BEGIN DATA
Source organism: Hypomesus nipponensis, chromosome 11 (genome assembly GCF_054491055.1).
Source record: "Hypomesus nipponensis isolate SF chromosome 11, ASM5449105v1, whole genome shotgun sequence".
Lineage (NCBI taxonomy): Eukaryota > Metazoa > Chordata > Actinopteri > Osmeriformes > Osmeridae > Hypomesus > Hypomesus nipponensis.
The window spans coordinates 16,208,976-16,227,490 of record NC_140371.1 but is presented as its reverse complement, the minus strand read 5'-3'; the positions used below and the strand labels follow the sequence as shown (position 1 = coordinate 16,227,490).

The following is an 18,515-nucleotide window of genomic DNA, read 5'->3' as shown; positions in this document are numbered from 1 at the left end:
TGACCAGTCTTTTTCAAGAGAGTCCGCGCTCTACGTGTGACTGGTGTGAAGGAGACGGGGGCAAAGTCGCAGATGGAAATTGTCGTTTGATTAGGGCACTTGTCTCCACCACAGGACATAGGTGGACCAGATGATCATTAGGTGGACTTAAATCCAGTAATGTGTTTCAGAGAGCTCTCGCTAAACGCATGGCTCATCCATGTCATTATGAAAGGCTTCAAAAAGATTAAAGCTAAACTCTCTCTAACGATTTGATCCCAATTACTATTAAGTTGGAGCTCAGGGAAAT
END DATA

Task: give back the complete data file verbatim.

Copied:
Source organism: Hypomesus nipponensis, chromosome 11 (genome assembly GCF_054491055.1).
Source record: "Hypomesus nipponensis isolate SF chromosome 11, ASM5449105v1, whole genome shotgun sequence".
Lineage (NCBI taxonomy): Eukaryota > Metazoa > Chordata > Actinopteri > Osmeriformes > Osmeridae > Hypomesus > Hypomesus nipponensis.
The window spans coordinates 16,208,976-16,227,490 of record NC_140371.1 but is presented as its reverse complement, the minus strand read 5'-3'; the positions used below and the strand labels follow the sequence as shown (position 1 = coordinate 16,227,490).

The following is an 18,515-nucleotide window of genomic DNA, read 5'->3' as shown; positions in this document are numbered from 1 at the left end:
TGACCAGTCTTTTTCAAGAGAGTCCGCGCTCTACGTGTGACTGGTGTGAAGGAGACGGGGGCAAAGTCGCAGATGGAAATTGTCGTTTGATTAGGGCACTTGTCTCCACCACAGGACATAGGTGGACCAGATGATCATTAGGTGGACTTAAATCCAGTAATGTGTTTCAGAGAGCTCTCGCTAAACGCATGGCTCATCCATGTCATTATGAAAGGCTTCAAAAAGATTAAAGCTAAACTCTCTCTAACGATTTGATCCCAATTACTATTAAGTTGGAGCTCAGGGAAAT